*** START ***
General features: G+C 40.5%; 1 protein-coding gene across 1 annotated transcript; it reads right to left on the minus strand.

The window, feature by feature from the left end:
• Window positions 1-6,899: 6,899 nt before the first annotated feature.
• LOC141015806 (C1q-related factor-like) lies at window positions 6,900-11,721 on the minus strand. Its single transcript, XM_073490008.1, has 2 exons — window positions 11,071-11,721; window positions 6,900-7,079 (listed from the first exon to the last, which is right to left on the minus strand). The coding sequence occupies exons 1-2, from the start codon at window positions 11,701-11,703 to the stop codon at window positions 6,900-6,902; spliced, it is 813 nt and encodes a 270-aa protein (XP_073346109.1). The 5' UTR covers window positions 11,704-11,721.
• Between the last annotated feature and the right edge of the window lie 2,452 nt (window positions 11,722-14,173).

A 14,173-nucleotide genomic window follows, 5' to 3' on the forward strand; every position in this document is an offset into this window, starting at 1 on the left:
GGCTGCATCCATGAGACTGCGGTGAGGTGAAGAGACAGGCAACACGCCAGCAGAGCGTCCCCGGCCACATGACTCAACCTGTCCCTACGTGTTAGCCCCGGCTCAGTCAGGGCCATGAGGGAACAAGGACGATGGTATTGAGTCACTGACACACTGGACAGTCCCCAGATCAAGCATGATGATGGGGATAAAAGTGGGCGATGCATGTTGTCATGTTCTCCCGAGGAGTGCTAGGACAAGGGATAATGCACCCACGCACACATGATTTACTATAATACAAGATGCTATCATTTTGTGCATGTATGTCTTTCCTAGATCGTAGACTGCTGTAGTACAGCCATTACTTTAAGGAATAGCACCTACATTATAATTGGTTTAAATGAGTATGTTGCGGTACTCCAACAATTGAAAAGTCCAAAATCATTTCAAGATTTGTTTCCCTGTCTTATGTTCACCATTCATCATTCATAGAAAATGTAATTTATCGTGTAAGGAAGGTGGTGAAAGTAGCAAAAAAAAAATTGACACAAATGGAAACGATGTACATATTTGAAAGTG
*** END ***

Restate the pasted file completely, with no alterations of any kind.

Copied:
General features: G+C 40.5%; 1 protein-coding gene across 1 annotated transcript; it reads right to left on the minus strand.

The window, feature by feature from the left end:
• Window positions 1-6,899: 6,899 nt before the first annotated feature.
• LOC141015806 (C1q-related factor-like) lies at window positions 6,900-11,721 on the minus strand. Its single transcript, XM_073490008.1, has 2 exons — window positions 11,071-11,721; window positions 6,900-7,079 (listed from the first exon to the last, which is right to left on the minus strand). The coding sequence occupies exons 1-2, from the start codon at window positions 11,701-11,703 to the stop codon at window positions 6,900-6,902; spliced, it is 813 nt and encodes a 270-aa protein (XP_073346109.1). The 5' UTR covers window positions 11,704-11,721.
• Between the last annotated feature and the right edge of the window lie 2,452 nt (window positions 11,722-14,173).

A 14,173-nucleotide genomic window follows, 5' to 3' on the forward strand; every position in this document is an offset into this window, starting at 1 on the left:
GGCTGCATCCATGAGACTGCGGTGAGGTGAAGAGACAGGCAACACGCCAGCAGAGCGTCCCCGGCCACATGACTCAACCTGTCCCTACGTGTTAGCCCCGGCTCAGTCAGGGCCATGAGGGAACAAGGACGATGGTATTGAGTCACTGACACACTGGACAGTCCCCAGATCAAGCATGATGATGGGGATAAAAGTGGGCGATGCATGTTGTCATGTTCTCCCGAGGAGTGCTAGGACAAGGGATAATGCACCCACGCACACATGATTTACTATAATACAAGATGCTATCATTTTGTGCATGTATGTCTTTCCTAGATCGTAGACTGCTGTAGTACAGCCATTACTTTAAGGAATAGCACCTACATTATAATTGGTTTAAATGAGTATGTTGCGGTACTCCAACAATTGAAAAGTCCAAAATCATTTCAAGATTTGTTTCCCTGTCTTATGTTCACCATTCATCATTCATAGAAAATGTAATTTATCGTGTAAGGAAGGTGGTGAAAGTAGCAAAAAAAAAATTGACACAAATGGAAACGATGTACATATTTGAAAGTG